Medicine Through Time: Don’t try this at home

There are many remedies in historical medicine which make us shudder and squirm. From poisons to including ingredients like warm sheep innards or poo, don’t try this at home! Poisonous metals like mercury were commonly used and can have dangerous effects. Direct skin contact with mercury not only burns the skin but high exposure can lead to death. Smaller amounts can cause tremors, memory loss and organ damage to the kidneys and thyroid. Many believed that it was only dangerous when swallowed, resulting in ointments being based on it – a big mistake!

A lot of other dangerous ingredients were commonly used like silver nitrate. It used to be called lunar caustic due to its silvery colour being associated with the moon. Today, it’s used in very dilute concentrations to treat nosebleeds because it’s highly toxic and burns the skin. Lunar caustic was used to cauterise wounds and to remove tissues but had some serious side effects that meant it wasn’t worth the risk!

One of the most interesting aspects of medicine is often its distribution through ideas and through objects. As an archive, we don’t often hold objects, but we do have a sale catalogue which lists the various and bizarre items sold at auction in 1864, including a dissecting case, some saws, an enema syringe,  a set of amputating instruments (in its case for all of your travel needs), a stomach pump and ‘a large quantity of drugs’. If you’re keen to buy any needles, saws or other spine-shivering instruments, you’ve come to the right sale. Anyone could come and buy these, you didn’t have to have a medical license to get your hands on some trepanning saws.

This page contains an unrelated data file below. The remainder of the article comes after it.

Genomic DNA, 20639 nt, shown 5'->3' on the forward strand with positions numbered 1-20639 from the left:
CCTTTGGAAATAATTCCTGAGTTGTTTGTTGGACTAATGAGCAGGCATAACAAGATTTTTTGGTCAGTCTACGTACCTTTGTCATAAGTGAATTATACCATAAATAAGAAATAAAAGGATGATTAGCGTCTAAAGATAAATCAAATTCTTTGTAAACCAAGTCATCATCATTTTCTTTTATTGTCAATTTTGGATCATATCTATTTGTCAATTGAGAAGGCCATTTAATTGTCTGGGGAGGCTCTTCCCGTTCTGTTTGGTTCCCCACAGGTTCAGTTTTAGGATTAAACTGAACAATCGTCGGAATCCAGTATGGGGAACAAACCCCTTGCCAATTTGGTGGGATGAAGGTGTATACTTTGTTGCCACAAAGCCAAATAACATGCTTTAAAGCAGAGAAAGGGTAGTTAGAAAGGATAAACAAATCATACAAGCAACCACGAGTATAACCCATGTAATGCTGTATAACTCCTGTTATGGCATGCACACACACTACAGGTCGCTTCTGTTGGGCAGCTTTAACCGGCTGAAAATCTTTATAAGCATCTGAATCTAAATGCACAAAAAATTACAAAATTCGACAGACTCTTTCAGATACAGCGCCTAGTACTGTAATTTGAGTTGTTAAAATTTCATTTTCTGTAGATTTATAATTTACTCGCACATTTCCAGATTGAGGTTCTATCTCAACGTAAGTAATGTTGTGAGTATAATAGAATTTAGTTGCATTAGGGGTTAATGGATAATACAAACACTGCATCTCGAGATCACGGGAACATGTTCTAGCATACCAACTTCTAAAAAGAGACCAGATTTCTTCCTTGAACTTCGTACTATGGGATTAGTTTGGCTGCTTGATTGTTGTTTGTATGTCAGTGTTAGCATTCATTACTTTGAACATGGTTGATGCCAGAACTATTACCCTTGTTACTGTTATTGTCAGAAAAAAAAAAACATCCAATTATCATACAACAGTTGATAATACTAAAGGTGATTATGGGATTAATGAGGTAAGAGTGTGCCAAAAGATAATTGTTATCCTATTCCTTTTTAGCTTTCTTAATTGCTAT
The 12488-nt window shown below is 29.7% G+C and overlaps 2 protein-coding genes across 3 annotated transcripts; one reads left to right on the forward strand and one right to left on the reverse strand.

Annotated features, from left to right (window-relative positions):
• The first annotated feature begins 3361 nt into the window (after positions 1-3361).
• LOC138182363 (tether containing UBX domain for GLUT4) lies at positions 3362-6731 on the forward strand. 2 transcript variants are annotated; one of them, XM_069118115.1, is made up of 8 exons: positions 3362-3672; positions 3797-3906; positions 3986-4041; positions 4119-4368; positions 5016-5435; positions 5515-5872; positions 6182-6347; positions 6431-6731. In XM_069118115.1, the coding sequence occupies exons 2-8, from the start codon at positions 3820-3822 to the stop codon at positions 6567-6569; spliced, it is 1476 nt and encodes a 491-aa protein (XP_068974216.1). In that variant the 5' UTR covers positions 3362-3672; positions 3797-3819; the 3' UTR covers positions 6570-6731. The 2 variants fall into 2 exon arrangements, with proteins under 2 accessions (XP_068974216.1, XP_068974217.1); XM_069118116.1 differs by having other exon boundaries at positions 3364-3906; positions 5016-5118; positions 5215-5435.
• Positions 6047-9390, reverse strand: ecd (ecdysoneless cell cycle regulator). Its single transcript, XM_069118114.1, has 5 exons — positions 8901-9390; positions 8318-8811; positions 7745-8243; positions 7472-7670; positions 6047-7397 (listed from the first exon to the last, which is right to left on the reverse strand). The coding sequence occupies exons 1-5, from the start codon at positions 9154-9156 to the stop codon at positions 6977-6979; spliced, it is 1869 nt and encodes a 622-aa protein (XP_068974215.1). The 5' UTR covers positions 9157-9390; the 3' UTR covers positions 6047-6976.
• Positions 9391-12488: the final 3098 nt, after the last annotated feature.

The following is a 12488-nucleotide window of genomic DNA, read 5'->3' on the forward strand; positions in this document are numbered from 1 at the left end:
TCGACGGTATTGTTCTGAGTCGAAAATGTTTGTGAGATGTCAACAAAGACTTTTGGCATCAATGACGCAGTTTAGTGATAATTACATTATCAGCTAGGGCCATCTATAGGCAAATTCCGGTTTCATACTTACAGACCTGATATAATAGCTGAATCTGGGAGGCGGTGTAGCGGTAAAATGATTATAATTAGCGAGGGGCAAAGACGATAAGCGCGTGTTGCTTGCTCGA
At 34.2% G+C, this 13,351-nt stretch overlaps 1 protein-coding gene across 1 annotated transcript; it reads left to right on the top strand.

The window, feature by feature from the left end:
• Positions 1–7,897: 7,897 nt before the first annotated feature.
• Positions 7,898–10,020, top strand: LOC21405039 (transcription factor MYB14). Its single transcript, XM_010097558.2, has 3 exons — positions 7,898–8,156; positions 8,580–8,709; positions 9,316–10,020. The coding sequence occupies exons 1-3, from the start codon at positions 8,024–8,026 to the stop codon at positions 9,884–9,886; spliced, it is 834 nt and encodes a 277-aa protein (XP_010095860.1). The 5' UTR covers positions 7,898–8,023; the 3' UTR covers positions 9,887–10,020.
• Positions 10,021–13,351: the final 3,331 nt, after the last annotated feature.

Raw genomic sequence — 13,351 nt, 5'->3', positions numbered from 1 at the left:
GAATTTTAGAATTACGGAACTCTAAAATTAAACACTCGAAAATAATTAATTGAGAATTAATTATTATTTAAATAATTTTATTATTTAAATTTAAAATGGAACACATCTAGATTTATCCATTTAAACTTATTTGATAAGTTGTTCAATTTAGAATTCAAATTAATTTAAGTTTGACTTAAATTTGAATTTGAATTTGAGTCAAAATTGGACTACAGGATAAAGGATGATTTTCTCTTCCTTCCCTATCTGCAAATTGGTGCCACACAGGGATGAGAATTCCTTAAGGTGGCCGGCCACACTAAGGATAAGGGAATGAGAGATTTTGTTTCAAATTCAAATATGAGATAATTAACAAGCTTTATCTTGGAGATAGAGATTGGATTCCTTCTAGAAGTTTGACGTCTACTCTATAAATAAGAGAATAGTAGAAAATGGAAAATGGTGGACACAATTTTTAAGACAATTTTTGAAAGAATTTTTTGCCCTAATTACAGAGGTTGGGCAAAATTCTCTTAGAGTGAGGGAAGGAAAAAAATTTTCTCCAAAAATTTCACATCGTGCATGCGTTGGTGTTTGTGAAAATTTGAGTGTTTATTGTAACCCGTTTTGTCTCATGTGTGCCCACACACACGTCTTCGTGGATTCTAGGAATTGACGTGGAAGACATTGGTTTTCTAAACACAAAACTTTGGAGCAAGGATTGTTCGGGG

1864, Sale Catalogue (1D74/5/b/8)

1670s, William Barwell’s Recipe Book (WYL280/626)
For a Pain at your H[e]art
Take Gun-powder a Thimble full bruised for nine mornings in milk, warm. Approved medicine.

18th century, Culinary Recipes and Medical Prescriptions, (WYW1352/3/4/7/3)
               Viper wine in London
Take of dry’d Viper 20 Ounces: of White Wine 2 Pinch. Infuse with a Gentle Heat for a Week & then strain the wine off.
1822-1824, Diary of Lady Amabel of Yorke, Page 54 (WYL150/35)

Very indiscreetly, put some of that terrible Chemical Drug, the Lunar Caustic into his Ear, which brought on insupportable Pain, Fever, & almost Delirium till extracted, & I fear he has not quite recover’d it yet.
If this Professor did too much, Dr Bankhead is she says, universally condemn’d for doing too little, in poor L[or]d Londonderry’s case. See Pages 26 & 41. The extreme bad State of his Blood should have been an Indication for more Bleeding, as when he was cupp’d on the Friday Bankhead himself said it look’d more like Glue than Blood.
L[a]dy Sarah does not think that the Ministers had discover’d any Derangement of Mind in the Cabinet-Councils they had held with him, though his immediate Servants & Dependants had observ’d that his Temper was grown irritable & Suspicious.

1770s, From the pharmacopoeia Baleana, Nostell Collection (WYW1352/1/4/30/9)
A water for the Hair
Take Bees 4 Ounces
Honey one pound
Milk 2 pounds mix and distil, secundum artem
Best is that it wonderfully helps in an Alopecia or falling of the Hair; it is very good against Deafness, being dropt into the Ears
If you infuse infuse powder of Pomegranate-peels in it after distillation, it will be more powerful to hinder a falling of Hair
Also if you infuse therein Black pepper one ounce for one pound of this water it will be of more than triple strength in pausing the Hair to grow upon bald places.